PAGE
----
GEORGE OSBORNE: Well first of all it is entirely possible, indeed, Gordon Brown regularly sits here or sits in Downing Street and claims it is possible to reduce borrowing, to reduce taxes, and to increase spending. I know he then says "but the Tories can't do that".

If you do this in a prudent way, i.e. you are growing certain things, departments like health, which are important to us all, but you are putting the squeeze on other things like welfare which frankly for ten years we have not tackled in this country.

ANDREW MARR: So you will be squeezing welfare?

GEORGE OSBORNE: We will be squeezing budgets like welfare which are a drag on the British economy. This country has more children, a higher proportion of children in workless households than any other country in Europe. And that is not acceptable.

ANDREW MARR: Are you not as a party now too committed to being nice, to be able to do that kind of squeeze?

GEORGE OSBORNE: No, I think, this is not about, this is about tough love with welfare. I think most people now accept, and the debate on welfare has moved on over the last decade, and that actually the thing to do for people who are not in work is give them the skills but also the incentives through the welfare programme, to get them into work.

ANDREW MARR: So on specifics if the Chancellor gets up and says he is going to hit, for environmental reasons as well, for instance people buying big cars, 4x4s, a new salesroom tax, how would you respond to that?

GEORGE OSBORNE: Well the idea of a salesrooms tax was actually proposed by a Conservative policy group last year. But with all these green taxes our argument is very simple, they should not be stealth taxes, they should not lead to an additional increase in taxation.

This is true also of alcohol, which we can talk about. What we're saying is that if you increases taxes 4x4s or on alcopops or whatever, you should reduce taxes elsewhere. I don't want to see Alastair Darling on Wednesday use either the environment or binge drinking as an excuse for additional taxes. We already have too many additional taxes.

ANDREW MARR: So you might have an argument about what he then does with the money. But, as taxes, a tax on 4x4s, a tax on cheap alcohol, those are taxes that you would be in favour of?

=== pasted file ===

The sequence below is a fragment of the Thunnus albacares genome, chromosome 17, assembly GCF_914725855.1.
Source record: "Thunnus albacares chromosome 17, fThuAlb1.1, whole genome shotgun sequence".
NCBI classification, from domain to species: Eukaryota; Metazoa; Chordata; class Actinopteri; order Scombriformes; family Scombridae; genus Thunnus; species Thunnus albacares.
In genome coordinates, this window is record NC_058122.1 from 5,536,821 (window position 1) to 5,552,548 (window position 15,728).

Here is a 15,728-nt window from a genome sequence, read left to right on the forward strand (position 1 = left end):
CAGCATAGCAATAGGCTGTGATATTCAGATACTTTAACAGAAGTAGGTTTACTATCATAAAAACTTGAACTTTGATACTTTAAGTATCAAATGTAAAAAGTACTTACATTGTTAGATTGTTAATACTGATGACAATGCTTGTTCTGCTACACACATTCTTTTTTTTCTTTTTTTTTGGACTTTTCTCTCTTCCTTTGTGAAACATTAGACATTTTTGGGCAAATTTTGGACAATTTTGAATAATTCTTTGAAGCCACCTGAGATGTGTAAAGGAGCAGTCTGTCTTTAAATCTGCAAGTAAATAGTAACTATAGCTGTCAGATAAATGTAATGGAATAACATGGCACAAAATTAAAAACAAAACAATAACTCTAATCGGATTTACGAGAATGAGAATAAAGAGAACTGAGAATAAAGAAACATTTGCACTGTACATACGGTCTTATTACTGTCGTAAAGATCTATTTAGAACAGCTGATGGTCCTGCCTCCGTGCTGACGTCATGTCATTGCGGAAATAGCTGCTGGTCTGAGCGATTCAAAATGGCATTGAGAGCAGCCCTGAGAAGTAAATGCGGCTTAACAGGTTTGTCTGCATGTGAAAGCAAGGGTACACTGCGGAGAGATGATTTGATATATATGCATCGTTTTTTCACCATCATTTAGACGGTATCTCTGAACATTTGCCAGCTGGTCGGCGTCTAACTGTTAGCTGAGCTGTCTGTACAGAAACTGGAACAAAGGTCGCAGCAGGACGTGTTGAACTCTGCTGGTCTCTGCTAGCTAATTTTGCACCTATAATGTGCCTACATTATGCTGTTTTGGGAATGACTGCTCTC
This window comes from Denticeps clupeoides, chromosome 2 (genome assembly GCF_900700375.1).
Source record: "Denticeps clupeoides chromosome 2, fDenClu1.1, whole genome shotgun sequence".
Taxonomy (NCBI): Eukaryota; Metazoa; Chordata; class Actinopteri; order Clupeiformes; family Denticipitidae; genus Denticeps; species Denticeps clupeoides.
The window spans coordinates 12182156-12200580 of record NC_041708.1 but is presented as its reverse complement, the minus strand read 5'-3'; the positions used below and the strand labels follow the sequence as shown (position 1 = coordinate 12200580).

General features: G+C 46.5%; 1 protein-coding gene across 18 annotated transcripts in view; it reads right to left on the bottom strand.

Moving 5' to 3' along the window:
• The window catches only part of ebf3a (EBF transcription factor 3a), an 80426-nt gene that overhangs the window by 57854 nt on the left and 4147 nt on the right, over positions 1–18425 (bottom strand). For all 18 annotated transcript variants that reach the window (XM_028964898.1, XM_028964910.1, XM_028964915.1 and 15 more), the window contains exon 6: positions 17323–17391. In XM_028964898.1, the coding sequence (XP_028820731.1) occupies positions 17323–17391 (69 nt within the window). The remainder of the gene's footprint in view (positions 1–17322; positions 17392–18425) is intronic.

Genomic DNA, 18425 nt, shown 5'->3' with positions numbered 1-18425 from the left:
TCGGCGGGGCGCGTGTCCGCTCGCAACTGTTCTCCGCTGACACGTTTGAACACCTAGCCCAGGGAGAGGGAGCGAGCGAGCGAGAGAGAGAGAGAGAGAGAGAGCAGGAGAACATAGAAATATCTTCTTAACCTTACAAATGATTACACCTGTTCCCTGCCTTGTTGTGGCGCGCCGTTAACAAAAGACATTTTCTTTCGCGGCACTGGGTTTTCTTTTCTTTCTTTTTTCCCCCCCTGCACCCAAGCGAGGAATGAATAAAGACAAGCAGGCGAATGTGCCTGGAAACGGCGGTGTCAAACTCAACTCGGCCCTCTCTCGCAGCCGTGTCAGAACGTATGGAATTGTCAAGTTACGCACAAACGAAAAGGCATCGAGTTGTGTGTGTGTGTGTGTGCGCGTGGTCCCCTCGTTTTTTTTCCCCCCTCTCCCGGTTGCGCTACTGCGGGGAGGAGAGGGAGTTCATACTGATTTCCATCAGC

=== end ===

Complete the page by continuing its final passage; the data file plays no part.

GEORGE OSBORNE: Well I think you can use the tax system to encourage cleaner cars and lower alcohol drinks, those are two examples. So you must use the money you raise to cut taxes for families elsewhere because otherwise they're seen as stealth taxes and there are two reasons why that's bad. The first of all is that it hits the family budget at the very moment when families in this country are seeing a rising cost of living and feeling the squeeze.

Second of all, and I think this is a very important point, you completely lose public trust in the political process, and in the use of the tax system, to tackle things like climate change. If the only thing the public sees this as is a stealthy trick then they say there goes another Chancellor, another Labour Chancellor putting another tax on us. If on the other hand they can actually see, well OK, he's put the taxes up on 4x4s but he has used it to reduce taxes elsewhere, then there'll be more public confidence for using the tax system for that purpose.

ANDREW MARR: Well let's turn to one of those sort of offsetting ideas, which is corporation tax. Now we read, or see, that the Chancellor wants to raise corporation tax and use that as a new source of, an extra source of revenue. You want to cut corporation tax. But you also want to impose new taxes on manufacturing industry which are enormous.

GEORGE OSBORNE: Well, first of all the corporation tax rate, that's the tax rate that businesses pay, is one of the most uncompetitive in the world, at 28p. And we live in a globalised economy where these businesses can either invest in Britain or they can go to China, or they can go to Ireland, just across the Irish Sea, where there is a 12% rate. So having a low corporation tax rate is extremely important in the modern economy if we're going to attract jobs to this country.

Now, at the moment, because of all the reasons we've been talking about there is not scope for a massive cut in business taxes because of the state of the budget deficit. So I'm suggesting simplify the system, get rid of the very expensive reliefs and allowances that exist within the corporation tax system and use the money to cut the headline rate, and also by the way, for small businesses who are currently facing a 2p rise in business tax, keep the business tax rate at 20p.

ANDREW MARR: But the way you do that imposes a 3 billion extra tax on manufacturing business. Manufacturing business is already in trouble and you are going to hammer them?